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Intellectual Property and Commercial Court


2009 Xing Zhi Shang Su No. 44

Decision No. 2009 Xing Zhi Shang Su No. 44
Date August 27, 2009
Decision Highlight

Petitioner asserted that in 1988 he registered his work in the copyright agency. Since then, the period of the registration has made him acquire copyright protection. According to Art. 4, para. 1, cl. 7 and Art. 6, paras. 1, 2 of the Copyright Act amended July 10, 1985, our country protects the copyrights of a work when the work is finished, and the author is not required to register his work, though he would choose to do so. Without examination or registration, an author begins to enjoy copyright protection as long as he finishes his creation. “Work” and “copy” have different concepts. The protected subject matter of the Copyright Act is “work” defined in Art. 3, para. 1, cl. 1 that states, “’Work’ means a creation that is within a literary, scientific, artistic, or other intellectual domain.” Copyright protection is limited to the expression of such work. Although the expression is often associated with a medium or carrier, it is sufficient to express a creation by a certain method or format. The key is to let others see and feel the existence of the work and the content thereof. Attachment or fixation is not an element for rendering protection. On the other hand, a copy is a physical object that is attached by the expression of the work. Then, a copy is an object subject to the property law. Thus, after the content of a work is expressed through a specific format, any user could use the work without the author’s assistance. Copyright is non-exclusive, non-rivalrous, and shareable. These characteristics are different from a subject matter under the property law, which is exclusive, rivalrous and of natural scarcity. A copyright owner cannot exclude others from using his work as a property owner does by merely possessing an object with a specific body. If a third party other than the original owner acts as a possessor with an intent of acquiring copyright to enforce or practice any rights granted to a copyright owner (e.g., what Art. 4, para. 2 of the Copyright Act mentions, that is, reproduction, public recitation, public broadcasting, public presentation, public performance, public display, editing, translation, renting and adaptation) in continuously five years so as to get the copyright by the prescription, then everyone can acquire copyright though that way. Additionally, if more than two persons assert ownership acquired by prescription, then the issue of who is the copyright owner of the work would cause the chaos of the copyright law practice, where the status of copyright ownership cannot be resolved immediately, and we cannot reach the goal of efficiently utilizing and allocating the social resources so as to optimize the total social benefit. If ownership acquired by prescription is recognized, doubtlessly it will encourage people, instead of creating a work, to await works created by other people and to acquire such works by possessing the physical object as well as waiting for five years. That will devastate the incentives for authors to create their works. Then, how can we possibly keep the continuous development of the mental and cultural assets of human beings? Therefore, the ownership acquisition by prescription, which means that ownership is acquired by possessing others’ property for a certain period of time so as to keep the status of the long existing possession, is different from copyright which aims at “protecting the rights and interests of authors with respect to their works, balancing different interests for the common good of society, and promoting the development of national culture.” The issues regarding copyright are not governed by Article 772 of the Civil Code.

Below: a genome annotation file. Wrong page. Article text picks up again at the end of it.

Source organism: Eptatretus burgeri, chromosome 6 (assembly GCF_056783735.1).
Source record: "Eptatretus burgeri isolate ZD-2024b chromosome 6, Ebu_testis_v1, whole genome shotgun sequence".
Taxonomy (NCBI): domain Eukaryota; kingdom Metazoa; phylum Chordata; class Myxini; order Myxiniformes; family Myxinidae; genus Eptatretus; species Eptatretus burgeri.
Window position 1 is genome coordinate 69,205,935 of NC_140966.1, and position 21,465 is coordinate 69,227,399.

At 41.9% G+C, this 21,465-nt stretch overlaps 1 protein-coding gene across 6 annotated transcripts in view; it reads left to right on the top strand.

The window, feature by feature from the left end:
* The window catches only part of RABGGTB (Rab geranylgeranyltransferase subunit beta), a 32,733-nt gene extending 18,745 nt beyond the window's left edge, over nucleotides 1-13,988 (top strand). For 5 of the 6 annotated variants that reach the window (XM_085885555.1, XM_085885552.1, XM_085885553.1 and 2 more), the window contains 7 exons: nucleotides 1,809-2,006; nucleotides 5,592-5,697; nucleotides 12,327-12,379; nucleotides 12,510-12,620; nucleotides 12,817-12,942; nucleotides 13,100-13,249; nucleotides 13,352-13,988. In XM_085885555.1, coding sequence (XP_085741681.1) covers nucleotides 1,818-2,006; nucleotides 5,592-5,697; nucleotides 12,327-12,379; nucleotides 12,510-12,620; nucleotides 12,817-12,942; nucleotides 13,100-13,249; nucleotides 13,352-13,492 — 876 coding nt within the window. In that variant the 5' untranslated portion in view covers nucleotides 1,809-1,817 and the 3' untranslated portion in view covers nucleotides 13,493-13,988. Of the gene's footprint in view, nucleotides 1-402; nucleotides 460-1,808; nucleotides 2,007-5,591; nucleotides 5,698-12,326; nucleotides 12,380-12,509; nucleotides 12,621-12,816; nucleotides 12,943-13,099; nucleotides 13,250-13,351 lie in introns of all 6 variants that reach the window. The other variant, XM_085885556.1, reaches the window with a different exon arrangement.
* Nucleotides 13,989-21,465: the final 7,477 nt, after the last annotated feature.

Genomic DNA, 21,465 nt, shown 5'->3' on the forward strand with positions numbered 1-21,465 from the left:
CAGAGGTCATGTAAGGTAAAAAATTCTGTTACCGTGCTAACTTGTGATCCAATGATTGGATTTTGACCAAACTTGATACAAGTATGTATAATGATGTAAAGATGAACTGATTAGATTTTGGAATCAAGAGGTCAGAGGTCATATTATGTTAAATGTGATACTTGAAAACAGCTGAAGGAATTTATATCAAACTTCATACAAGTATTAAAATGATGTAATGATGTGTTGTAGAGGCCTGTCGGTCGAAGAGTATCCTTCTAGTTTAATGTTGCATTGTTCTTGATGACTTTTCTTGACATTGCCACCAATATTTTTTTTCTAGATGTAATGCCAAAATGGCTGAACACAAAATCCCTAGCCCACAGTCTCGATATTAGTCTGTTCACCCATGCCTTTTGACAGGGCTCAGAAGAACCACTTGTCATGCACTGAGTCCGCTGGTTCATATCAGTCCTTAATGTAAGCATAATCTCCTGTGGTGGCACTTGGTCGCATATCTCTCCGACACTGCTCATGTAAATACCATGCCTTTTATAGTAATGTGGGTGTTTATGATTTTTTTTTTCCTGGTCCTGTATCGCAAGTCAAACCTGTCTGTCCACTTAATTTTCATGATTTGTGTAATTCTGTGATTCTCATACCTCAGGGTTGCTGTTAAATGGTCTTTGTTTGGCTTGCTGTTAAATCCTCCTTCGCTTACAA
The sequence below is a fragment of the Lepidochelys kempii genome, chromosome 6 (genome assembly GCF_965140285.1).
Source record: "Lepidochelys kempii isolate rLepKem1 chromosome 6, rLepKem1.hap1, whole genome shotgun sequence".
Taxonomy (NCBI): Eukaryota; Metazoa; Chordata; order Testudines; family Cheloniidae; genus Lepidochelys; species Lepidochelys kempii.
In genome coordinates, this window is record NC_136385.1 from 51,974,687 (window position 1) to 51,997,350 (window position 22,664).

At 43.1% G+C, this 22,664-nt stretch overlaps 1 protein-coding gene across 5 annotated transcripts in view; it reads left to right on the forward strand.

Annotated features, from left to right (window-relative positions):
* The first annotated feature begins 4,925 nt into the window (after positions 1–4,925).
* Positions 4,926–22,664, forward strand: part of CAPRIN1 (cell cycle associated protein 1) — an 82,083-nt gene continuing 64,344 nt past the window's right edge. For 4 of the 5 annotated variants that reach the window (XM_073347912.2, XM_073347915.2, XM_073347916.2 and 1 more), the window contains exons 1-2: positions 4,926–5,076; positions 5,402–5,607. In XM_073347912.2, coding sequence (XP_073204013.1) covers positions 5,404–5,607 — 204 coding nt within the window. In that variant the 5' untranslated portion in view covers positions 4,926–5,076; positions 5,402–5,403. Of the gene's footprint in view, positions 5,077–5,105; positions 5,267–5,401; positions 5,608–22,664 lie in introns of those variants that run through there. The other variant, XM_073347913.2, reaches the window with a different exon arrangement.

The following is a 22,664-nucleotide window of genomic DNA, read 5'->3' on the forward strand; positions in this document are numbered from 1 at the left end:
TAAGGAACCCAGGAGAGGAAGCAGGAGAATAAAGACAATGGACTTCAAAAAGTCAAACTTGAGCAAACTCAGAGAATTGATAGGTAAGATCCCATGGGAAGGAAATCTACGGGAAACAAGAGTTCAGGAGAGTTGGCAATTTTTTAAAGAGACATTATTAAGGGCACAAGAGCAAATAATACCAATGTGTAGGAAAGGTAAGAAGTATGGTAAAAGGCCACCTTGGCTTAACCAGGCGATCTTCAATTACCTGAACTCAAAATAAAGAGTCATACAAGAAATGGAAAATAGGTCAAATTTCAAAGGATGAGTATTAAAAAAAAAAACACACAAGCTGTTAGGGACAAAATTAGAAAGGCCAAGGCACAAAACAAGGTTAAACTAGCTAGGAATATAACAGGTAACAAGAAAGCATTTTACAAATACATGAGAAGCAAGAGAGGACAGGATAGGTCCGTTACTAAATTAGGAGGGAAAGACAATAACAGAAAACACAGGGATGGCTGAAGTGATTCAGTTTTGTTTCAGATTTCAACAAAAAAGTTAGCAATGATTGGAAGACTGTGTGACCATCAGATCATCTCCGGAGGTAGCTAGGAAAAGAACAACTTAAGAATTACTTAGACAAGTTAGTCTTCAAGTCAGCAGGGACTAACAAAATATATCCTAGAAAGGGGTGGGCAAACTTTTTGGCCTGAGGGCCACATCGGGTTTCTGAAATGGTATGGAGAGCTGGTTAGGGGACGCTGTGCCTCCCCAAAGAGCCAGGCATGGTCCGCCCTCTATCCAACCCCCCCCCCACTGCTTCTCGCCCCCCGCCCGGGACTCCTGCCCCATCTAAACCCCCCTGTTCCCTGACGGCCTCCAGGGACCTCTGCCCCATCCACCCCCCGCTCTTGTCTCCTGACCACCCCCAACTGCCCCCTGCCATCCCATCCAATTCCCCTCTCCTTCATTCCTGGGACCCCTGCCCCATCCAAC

Related Provision Copyright Act: Art. 3, Para. 1, Cl. 1; Art. 4, Para. 1, Cl. 7; Art. 4, Para. 2; Art. 6, Paras. 1 and 2
Civil Code: Art. 772
  • Release Date:2020-11-13
  • Update:2020-12-03